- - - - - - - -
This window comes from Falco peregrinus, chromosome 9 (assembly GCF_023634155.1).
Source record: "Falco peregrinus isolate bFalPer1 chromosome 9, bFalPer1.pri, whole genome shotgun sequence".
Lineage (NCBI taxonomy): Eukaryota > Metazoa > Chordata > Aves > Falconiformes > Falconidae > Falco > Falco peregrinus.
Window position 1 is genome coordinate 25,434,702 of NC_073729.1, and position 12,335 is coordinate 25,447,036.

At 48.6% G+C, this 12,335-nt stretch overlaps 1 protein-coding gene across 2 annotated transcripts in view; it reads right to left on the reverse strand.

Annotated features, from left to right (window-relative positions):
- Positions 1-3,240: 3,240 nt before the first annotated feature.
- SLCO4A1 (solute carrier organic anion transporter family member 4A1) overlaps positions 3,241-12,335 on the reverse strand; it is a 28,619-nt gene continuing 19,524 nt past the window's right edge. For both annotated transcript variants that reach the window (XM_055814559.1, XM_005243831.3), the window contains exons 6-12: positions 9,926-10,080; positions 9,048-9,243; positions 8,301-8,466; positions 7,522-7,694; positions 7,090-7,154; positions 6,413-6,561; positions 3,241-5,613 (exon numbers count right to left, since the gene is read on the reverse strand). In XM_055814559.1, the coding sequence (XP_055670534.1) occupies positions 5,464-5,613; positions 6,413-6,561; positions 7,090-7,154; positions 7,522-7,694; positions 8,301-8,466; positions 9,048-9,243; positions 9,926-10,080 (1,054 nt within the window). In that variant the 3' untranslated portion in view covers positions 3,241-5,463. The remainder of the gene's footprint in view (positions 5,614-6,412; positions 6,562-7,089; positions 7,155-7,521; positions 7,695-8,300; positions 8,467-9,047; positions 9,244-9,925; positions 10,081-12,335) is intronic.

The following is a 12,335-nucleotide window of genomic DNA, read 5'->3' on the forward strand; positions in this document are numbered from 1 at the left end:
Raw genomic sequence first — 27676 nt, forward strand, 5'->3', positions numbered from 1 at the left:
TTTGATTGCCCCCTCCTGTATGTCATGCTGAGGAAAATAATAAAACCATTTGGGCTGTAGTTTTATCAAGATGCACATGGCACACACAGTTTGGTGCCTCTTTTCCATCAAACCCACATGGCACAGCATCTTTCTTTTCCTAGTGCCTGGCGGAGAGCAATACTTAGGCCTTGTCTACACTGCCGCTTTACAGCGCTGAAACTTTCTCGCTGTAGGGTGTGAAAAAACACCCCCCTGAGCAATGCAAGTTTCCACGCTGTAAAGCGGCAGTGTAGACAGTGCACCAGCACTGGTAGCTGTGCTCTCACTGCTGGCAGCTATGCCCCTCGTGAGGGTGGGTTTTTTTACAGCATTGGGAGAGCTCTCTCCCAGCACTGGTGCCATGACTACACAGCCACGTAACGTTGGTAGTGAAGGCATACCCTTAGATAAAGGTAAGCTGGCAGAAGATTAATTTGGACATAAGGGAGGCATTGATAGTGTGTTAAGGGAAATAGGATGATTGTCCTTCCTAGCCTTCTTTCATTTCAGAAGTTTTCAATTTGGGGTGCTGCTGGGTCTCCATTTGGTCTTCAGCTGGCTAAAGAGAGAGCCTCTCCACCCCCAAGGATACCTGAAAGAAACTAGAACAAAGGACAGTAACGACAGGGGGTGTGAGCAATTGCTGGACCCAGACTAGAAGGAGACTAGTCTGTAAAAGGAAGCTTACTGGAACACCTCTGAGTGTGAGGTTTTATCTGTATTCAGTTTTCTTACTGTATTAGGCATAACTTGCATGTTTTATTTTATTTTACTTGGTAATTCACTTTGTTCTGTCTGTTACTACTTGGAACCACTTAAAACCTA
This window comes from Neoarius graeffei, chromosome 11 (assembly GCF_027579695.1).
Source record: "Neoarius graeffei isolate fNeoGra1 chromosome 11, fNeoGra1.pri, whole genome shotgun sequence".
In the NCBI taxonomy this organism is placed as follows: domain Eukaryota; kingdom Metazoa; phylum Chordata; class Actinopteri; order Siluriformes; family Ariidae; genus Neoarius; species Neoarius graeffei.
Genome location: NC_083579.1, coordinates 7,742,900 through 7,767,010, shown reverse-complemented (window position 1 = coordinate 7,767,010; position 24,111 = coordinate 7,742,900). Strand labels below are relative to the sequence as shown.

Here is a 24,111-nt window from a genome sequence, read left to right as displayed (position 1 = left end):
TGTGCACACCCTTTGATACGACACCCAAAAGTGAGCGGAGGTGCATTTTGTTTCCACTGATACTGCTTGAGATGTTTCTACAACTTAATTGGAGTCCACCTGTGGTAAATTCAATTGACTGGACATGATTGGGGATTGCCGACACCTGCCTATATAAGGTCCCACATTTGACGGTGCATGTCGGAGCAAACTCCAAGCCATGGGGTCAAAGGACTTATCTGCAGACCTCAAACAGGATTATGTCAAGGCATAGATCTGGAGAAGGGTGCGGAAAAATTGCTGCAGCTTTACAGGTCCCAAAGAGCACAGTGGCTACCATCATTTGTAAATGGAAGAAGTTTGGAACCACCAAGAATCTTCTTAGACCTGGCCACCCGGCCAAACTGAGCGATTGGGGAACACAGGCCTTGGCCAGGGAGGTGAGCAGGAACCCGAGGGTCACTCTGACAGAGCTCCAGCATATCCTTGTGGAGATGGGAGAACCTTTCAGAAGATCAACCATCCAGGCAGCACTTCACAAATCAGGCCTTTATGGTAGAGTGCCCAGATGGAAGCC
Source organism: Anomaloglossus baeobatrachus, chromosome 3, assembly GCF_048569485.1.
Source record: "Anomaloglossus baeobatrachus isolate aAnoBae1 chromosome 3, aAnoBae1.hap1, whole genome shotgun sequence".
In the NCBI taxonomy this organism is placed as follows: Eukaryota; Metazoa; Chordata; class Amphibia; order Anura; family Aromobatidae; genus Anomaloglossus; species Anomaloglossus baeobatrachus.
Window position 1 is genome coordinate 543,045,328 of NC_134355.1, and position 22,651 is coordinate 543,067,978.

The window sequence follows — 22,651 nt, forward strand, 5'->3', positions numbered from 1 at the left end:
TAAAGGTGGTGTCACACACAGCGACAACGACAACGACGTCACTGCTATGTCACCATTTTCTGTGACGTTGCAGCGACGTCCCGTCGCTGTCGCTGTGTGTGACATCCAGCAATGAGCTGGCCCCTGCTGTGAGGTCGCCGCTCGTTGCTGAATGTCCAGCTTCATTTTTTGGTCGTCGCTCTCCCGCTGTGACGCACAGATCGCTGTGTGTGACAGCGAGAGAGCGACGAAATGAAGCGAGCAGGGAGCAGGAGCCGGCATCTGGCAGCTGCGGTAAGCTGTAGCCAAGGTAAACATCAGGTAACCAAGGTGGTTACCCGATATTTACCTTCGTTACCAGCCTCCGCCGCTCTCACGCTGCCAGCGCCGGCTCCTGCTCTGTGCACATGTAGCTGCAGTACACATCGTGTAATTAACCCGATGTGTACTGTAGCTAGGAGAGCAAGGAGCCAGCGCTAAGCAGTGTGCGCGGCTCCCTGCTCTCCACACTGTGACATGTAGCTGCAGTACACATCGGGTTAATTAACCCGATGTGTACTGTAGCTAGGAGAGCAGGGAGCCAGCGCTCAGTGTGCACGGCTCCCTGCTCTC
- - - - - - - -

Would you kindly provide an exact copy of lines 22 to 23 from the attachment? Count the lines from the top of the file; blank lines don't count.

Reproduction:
The window sequence follows — 22,651 nt, forward strand, 5'->3', positions numbered from 1 at the left end:
TAAAGGTGGTGTCACACACAGCGACAACGACAACGACGTCACTGCTATGTCACCATTTTCTGTGACGTTGCAGCGACGTCCCGTCGCTGTCGCTGTGTGTGACATCCAGCAATGAGCTGGCCCCTGCTGTGAGGTCGCCGCTCGTTGCTGAATGTCCAGCTTCATTTTTTGGTCGTCGCTCTCCCGCTGTGACGCACAGATCGCTGTGTGTGACAGCGAGAGAGCGACGAAATGAAGCGAGCAGGGAGCAGGAGCCGGCATCTGGCAGCTGCGGTAAGCTGTAGCCAAGGTAAACATCAGGTAACCAAGGTGGTTACCCGATATTTACCTTCGTTACCAGCCTCCGCCGCTCTCACGCTGCCAGCGCCGGCTCCTGCTCTGTGCACATGTAGCTGCAGTACACATCGTGTAATTAACCCGATGTGTACTGTAGCTAGGAGAGCAAGGAGCCAGCGCTAAGCAGTGTGCGCGGCTCCCTGCTCTCCACACTGTGACATGTAGCTGCAGTACACATCGGGTTAATTAACCCGATGTGTACTGTAGCTAGGAGAGCAGGGAGCCAGCGCTCAGTGTGCACGGCTCCCTGCTCTC